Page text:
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Homework Help: Very Important Help Series

  1. Apr 8, 2005 #1
    I have a question is sigma notation

    92
    E (-7)^i+7
    i=7

    Is the number of terms in this series 99? Or

    86, 89, or 96 im so confused PLZ HELP IMMEDIATELY

    I think it is 99 because 92+7=99 but im not sure
     
    Last edited: Apr 8, 2005
  2. jcsd
  3. Apr 8, 2005 #2

    dextercioby

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    Please write it more clearly.Is that "i" [itex] \sqrt{-1} [/itex]...?

    Use LaTex.

    Daniel.
     
  4. Apr 8, 2005 #3
    no its

    (-7) to the exponent (i+7)

    hurry help
     
  5. Apr 8, 2005 #4

    dextercioby

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    So that "i" wanders through "n"...?

    Daniel.

    P.S.If so,then is 99 a natural power of 7...?
     
  6. Apr 8, 2005 #5

    shmoe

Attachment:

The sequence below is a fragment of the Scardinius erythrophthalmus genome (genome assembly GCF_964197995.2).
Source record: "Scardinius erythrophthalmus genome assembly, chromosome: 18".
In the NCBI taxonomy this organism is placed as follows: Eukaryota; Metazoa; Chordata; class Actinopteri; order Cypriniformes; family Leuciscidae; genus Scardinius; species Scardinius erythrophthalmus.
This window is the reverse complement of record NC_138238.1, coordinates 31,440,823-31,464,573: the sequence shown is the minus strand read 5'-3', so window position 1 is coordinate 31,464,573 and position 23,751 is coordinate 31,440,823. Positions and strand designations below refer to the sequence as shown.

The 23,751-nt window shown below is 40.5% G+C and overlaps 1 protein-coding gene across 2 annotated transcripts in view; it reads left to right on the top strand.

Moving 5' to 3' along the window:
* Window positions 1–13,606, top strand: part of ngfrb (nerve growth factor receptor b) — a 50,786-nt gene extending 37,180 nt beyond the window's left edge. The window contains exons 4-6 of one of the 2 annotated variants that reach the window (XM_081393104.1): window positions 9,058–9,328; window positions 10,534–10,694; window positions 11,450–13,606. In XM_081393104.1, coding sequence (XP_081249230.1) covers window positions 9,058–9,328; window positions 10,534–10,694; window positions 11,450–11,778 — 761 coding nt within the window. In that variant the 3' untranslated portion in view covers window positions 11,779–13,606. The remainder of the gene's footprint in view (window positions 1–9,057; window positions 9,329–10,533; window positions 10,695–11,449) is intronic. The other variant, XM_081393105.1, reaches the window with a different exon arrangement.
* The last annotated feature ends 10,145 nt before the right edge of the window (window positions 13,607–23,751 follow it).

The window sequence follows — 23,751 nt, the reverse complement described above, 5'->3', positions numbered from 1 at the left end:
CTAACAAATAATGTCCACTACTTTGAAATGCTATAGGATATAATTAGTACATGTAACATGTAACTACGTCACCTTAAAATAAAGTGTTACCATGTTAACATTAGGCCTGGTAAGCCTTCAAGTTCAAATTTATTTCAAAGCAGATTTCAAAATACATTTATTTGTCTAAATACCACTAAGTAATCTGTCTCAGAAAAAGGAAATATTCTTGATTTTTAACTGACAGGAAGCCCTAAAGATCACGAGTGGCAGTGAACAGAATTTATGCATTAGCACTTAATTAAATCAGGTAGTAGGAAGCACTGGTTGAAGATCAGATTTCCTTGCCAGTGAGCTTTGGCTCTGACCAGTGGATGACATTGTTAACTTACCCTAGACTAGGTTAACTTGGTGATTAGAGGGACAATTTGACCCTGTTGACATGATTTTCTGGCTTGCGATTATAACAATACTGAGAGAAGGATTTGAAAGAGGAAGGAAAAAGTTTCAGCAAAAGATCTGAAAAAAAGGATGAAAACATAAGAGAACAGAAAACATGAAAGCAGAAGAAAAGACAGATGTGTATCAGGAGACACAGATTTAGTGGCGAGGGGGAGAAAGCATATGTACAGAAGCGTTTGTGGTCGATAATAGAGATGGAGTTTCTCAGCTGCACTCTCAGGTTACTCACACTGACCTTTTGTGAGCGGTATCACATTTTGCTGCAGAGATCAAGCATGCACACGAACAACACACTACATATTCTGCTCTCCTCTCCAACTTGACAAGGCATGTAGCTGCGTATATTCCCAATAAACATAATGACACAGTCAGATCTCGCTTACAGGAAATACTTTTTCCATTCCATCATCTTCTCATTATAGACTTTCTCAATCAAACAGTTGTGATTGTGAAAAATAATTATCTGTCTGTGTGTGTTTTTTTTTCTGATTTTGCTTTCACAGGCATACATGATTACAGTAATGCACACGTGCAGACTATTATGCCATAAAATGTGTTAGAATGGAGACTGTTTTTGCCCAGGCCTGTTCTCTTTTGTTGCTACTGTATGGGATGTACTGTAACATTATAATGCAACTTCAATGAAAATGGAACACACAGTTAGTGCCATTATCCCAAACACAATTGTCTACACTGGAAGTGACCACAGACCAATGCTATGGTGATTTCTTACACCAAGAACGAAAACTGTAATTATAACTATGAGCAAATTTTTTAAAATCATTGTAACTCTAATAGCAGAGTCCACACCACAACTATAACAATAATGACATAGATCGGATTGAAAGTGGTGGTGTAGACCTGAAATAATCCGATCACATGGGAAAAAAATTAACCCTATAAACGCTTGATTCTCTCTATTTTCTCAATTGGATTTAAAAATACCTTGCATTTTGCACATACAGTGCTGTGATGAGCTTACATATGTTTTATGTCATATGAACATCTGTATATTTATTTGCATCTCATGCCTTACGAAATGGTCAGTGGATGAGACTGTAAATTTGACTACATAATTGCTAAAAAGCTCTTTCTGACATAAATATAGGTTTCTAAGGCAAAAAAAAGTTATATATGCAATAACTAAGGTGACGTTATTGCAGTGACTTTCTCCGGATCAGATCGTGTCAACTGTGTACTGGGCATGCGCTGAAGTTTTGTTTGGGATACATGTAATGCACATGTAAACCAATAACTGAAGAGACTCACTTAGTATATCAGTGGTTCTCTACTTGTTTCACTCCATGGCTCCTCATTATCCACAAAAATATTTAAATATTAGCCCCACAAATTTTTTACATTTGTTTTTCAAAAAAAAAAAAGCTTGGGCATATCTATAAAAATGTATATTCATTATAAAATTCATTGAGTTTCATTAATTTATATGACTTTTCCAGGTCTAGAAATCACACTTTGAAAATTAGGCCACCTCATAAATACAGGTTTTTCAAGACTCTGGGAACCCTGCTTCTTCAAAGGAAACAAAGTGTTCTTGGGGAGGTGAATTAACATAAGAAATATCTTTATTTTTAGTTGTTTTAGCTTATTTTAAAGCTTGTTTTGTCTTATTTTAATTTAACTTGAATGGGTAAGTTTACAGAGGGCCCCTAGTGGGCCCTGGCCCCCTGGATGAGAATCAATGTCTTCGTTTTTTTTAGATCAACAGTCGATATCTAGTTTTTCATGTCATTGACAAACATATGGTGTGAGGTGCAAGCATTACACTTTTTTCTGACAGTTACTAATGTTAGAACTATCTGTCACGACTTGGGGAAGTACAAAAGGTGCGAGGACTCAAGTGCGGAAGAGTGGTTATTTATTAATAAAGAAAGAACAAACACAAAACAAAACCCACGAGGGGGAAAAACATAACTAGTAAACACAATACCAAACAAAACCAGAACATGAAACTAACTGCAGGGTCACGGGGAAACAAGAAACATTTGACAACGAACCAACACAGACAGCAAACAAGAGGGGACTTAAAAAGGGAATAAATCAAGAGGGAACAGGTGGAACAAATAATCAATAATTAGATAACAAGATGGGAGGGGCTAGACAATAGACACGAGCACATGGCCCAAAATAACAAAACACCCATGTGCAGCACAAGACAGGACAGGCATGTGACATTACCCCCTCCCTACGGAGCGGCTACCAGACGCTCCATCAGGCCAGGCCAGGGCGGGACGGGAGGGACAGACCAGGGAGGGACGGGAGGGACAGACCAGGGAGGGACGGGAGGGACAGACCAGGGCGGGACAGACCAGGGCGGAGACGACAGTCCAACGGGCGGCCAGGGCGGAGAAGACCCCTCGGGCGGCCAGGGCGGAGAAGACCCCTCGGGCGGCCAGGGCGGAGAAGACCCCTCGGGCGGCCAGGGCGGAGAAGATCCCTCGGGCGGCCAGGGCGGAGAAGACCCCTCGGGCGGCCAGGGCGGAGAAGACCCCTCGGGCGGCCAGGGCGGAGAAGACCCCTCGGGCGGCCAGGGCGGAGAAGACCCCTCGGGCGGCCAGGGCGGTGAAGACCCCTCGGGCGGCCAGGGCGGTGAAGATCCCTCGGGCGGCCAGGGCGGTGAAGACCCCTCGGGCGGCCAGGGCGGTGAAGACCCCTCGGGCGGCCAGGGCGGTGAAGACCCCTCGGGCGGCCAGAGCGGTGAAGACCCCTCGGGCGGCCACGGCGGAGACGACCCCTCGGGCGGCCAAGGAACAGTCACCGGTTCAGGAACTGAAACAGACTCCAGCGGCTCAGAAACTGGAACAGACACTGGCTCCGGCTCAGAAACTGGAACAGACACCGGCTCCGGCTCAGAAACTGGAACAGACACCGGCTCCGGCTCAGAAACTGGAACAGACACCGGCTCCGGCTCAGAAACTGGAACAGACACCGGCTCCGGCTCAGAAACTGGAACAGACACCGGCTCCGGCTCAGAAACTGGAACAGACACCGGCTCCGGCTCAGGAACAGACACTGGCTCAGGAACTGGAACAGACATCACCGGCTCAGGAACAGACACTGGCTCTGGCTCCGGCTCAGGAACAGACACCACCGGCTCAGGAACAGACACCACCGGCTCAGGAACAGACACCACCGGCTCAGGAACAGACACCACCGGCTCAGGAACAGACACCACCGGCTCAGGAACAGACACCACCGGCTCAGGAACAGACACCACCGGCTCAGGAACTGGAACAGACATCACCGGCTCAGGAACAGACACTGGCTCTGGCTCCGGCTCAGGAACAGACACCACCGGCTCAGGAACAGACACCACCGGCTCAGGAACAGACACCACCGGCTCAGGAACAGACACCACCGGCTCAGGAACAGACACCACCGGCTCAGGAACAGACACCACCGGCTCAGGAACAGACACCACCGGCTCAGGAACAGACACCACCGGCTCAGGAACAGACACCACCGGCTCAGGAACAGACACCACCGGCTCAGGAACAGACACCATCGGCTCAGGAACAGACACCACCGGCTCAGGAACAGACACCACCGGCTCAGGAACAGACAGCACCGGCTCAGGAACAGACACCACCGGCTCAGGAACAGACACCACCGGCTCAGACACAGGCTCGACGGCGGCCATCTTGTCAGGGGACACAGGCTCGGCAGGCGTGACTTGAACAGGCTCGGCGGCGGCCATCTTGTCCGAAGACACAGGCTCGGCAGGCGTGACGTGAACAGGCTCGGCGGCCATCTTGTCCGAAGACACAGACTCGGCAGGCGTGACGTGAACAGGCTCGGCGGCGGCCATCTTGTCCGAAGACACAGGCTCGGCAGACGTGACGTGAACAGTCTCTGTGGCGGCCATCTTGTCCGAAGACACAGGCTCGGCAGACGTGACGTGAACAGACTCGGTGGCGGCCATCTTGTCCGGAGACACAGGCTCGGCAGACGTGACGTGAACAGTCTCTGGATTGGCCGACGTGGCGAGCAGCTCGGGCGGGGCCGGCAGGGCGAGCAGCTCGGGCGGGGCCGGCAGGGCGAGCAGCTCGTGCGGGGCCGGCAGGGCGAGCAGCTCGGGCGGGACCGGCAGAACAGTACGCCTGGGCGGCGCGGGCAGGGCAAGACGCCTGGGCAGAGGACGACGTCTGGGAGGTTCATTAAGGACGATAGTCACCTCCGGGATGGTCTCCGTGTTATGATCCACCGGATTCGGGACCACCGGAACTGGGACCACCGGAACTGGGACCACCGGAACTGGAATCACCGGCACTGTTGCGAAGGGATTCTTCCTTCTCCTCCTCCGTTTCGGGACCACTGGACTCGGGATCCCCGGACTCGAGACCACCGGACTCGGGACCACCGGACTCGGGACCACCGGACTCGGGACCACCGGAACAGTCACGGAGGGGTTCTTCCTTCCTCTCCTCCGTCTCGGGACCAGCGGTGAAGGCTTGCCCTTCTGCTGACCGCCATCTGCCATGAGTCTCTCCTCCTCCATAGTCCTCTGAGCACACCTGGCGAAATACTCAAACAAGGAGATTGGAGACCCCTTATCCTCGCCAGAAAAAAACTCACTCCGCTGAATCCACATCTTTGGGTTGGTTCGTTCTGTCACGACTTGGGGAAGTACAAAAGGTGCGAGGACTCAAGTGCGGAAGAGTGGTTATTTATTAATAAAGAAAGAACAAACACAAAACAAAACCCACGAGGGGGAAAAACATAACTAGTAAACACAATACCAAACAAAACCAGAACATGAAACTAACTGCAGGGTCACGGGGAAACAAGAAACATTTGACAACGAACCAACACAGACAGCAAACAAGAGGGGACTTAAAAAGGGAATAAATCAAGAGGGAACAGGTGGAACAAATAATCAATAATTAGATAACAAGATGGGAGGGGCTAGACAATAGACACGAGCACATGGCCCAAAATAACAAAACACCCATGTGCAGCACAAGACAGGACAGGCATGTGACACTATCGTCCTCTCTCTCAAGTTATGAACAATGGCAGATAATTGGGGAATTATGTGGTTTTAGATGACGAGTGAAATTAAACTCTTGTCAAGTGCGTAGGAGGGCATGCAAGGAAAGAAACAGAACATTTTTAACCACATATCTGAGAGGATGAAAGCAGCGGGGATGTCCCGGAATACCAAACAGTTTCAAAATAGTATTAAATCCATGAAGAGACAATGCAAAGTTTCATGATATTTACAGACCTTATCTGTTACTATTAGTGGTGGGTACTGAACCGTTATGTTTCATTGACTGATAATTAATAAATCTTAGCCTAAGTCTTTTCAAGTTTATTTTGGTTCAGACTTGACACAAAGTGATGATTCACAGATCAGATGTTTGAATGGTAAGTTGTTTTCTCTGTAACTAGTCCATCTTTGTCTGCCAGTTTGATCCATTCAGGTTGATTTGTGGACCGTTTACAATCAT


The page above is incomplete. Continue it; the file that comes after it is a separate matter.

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    Is this your sum?

    [tex]\sum_{i=7}^{92}(-7)^{i-7}[/tex]

    You have a term for each number 7, 8, 9, ..., 91, 92. How many numbers on this list?
     
  7. Apr 8, 2005 #6

    dextercioby

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    OMG,i didn't understand the question...No wonder the ballooney...:eek: :yuck:

    So it was that simple...

    Daniel.
     
  8. Apr 9, 2005 #7
    I believe there are 86 in the terms. you take 92-7+1=86
     
  9. Apr 10, 2005 #8

    HallsofIvy

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    Looks like a simple geometric sum to me.
    [tex]\sum_{i=7}^{92}(-7)^{i-7}[/tex]

    Let n= i- 7 so that when i= 7, n=0 and when i= 92, n= 92-7= 85 (as Gieuseppe said).

    The sum is the same as [tex]\sum_{n=0}^{85}(-7)^{n}[/tex].

    Can you do that? (There is a simple formula for geometric sums.)
     
  10. Apr 11, 2005 #9
    [tex]\sum_{i=7}^{92}(-7)^{i+7}[/tex]

    the exponent is i plus 7 not minus. Also the answer is 86 not 85 but I dont know how to get the answer I tried so many times.
     
  11. Apr 11, 2005 #10

    shmoe

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    Can you answer the question how many numbers are on the list 7, 8, 9, ..., 92?

    How about we subtract 6 from each number. The list:

    7, 8, 9, ..., 92

    has the same number of items as:

    1, 2, 3, ..., 86



    In general if you have a sum whose index ranges from a to b, you have b-a+1 terms.
     
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